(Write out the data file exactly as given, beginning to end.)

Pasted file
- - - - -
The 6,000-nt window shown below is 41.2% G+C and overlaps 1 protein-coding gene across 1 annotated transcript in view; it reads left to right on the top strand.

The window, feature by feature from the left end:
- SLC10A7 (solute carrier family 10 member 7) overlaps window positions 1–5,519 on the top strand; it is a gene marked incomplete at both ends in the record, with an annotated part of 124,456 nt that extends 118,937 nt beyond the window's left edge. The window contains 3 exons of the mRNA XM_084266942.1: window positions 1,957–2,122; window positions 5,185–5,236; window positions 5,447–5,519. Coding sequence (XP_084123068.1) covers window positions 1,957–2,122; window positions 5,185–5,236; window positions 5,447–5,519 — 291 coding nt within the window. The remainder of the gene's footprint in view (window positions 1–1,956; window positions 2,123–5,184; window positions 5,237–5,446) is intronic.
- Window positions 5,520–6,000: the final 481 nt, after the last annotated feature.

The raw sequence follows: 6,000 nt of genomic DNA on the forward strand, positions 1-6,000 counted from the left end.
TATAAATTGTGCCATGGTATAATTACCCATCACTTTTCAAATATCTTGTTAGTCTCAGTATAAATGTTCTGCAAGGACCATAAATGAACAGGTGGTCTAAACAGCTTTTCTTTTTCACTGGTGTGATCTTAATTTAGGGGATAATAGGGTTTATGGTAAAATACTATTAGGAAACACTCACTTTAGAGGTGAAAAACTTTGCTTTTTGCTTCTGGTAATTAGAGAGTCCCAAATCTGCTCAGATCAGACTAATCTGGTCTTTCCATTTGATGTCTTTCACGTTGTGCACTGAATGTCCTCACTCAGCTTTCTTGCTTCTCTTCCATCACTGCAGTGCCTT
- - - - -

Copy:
The 6,000-nt window shown below is 41.2% G+C and overlaps 1 protein-coding gene across 1 annotated transcript in view; it reads left to right on the top strand.

The window, feature by feature from the left end:
- SLC10A7 (solute carrier family 10 member 7) overlaps window positions 1–5,519 on the top strand; it is a gene marked incomplete at both ends in the record, with an annotated part of 124,456 nt that extends 118,937 nt beyond the window's left edge. The window contains 3 exons of the mRNA XM_084266942.1: window positions 1,957–2,122; window positions 5,185–5,236; window positions 5,447–5,519. Coding sequence (XP_084123068.1) covers window positions 1,957–2,122; window positions 5,185–5,236; window positions 5,447–5,519 — 291 coding nt within the window. The remainder of the gene's footprint in view (window positions 1–1,956; window positions 2,123–5,184; window positions 5,237–5,446) is intronic.
- Window positions 5,520–6,000: the final 481 nt, after the last annotated feature.

The raw sequence follows: 6,000 nt of genomic DNA on the forward strand, positions 1-6,000 counted from the left end.
TATAAATTGTGCCATGGTATAATTACCCATCACTTTTCAAATATCTTGTTAGTCTCAGTATAAATGTTCTGCAAGGACCATAAATGAACAGGTGGTCTAAACAGCTTTTCTTTTTCACTGGTGTGATCTTAATTTAGGGGATAATAGGGTTTATGGTAAAATACTATTAGGAAACACTCACTTTAGAGGTGAAAAACTTTGCTTTTTGCTTCTGGTAATTAGAGAGTCCCAAATCTGCTCAGATCAGACTAATCTGGTCTTTCCATTTGATGTCTTTCACGTTGTGCACTGAATGTCCTCACTCAGCTTTCTTGCTTCTCTTCCATCACTGCAGTGCCTT